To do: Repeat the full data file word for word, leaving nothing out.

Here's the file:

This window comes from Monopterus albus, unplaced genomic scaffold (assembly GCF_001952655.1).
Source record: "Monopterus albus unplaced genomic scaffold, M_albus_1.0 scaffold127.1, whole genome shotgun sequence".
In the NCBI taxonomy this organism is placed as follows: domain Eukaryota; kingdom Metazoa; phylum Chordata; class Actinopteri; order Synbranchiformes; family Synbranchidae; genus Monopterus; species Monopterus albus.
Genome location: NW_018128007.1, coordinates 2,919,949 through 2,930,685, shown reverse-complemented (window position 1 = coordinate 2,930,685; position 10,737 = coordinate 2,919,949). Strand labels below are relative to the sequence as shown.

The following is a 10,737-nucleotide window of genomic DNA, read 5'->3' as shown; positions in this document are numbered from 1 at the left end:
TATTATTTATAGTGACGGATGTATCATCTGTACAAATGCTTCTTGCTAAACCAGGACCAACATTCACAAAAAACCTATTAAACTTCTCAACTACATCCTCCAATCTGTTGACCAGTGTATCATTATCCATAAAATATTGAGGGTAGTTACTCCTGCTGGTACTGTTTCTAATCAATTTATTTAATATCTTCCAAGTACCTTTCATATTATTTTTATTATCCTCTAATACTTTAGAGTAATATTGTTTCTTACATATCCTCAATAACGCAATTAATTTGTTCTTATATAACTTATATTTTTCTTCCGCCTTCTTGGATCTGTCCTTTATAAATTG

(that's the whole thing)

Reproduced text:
This window comes from Monopterus albus, unplaced genomic scaffold (assembly GCF_001952655.1).
Source record: "Monopterus albus unplaced genomic scaffold, M_albus_1.0 scaffold127.1, whole genome shotgun sequence".
In the NCBI taxonomy this organism is placed as follows: domain Eukaryota; kingdom Metazoa; phylum Chordata; class Actinopteri; order Synbranchiformes; family Synbranchidae; genus Monopterus; species Monopterus albus.
Genome location: NW_018128007.1, coordinates 2,919,949 through 2,930,685, shown reverse-complemented (window position 1 = coordinate 2,930,685; position 10,737 = coordinate 2,919,949). Strand labels below are relative to the sequence as shown.

The following is a 10,737-nucleotide window of genomic DNA, read 5'->3' as shown; positions in this document are numbered from 1 at the left end:
TATTATTTATAGTGACGGATGTATCATCTGTACAAATGCTTCTTGCTAAACCAGGACCAACATTCACAAAAAACCTATTAAACTTCTCAACTACATCCTCCAATCTGTTGACCAGTGTATCATTATCCATAAAATATTGAGGGTAGTTACTCCTGCTGGTACTGTTTCTAATCAATTTATTTAATATCTTCCAAGTACCTTTCATATTATTTTTATTATCCTCTAATACTTTAGAGTAATATTGTTTCTTACATATCCTCAATAACGCAATTAATTTGTTCTTATATAACTTATATTTTTCTTCCGCCTTCTTGGATCTGTCCTTTATAAATTG